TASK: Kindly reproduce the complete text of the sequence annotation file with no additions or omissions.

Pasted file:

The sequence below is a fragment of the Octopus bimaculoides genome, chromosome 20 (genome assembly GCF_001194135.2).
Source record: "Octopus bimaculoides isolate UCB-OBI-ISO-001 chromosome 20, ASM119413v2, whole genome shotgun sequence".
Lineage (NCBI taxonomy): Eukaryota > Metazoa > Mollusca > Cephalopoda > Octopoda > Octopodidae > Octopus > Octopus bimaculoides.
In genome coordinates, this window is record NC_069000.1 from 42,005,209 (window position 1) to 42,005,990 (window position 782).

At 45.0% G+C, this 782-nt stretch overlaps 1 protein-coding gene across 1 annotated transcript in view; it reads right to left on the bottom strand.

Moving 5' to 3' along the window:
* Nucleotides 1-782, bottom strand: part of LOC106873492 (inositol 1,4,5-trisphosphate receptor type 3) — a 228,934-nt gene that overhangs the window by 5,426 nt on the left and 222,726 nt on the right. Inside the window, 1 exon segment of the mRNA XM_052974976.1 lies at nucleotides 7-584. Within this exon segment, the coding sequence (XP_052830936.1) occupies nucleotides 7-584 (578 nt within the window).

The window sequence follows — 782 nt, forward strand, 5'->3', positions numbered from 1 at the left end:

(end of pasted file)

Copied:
The sequence below is a fragment of the Octopus bimaculoides genome, chromosome 20 (genome assembly GCF_001194135.2).
Source record: "Octopus bimaculoides isolate UCB-OBI-ISO-001 chromosome 20, ASM119413v2, whole genome shotgun sequence".
Lineage (NCBI taxonomy): Eukaryota > Metazoa > Mollusca > Cephalopoda > Octopoda > Octopodidae > Octopus > Octopus bimaculoides.
In genome coordinates, this window is record NC_069000.1 from 42,005,209 (window position 1) to 42,005,990 (window position 782).

At 45.0% G+C, this 782-nt stretch overlaps 1 protein-coding gene across 1 annotated transcript in view; it reads right to left on the bottom strand.

Moving 5' to 3' along the window:
* Nucleotides 1-782, bottom strand: part of LOC106873492 (inositol 1,4,5-trisphosphate receptor type 3) — a 228,934-nt gene that overhangs the window by 5,426 nt on the left and 222,726 nt on the right. Inside the window, 1 exon segment of the mRNA XM_052974976.1 lies at nucleotides 7-584. Within this exon segment, the coding sequence (XP_052830936.1) occupies nucleotides 7-584 (578 nt within the window).

The window sequence follows — 782 nt, forward strand, 5'->3', positions numbered from 1 at the left end: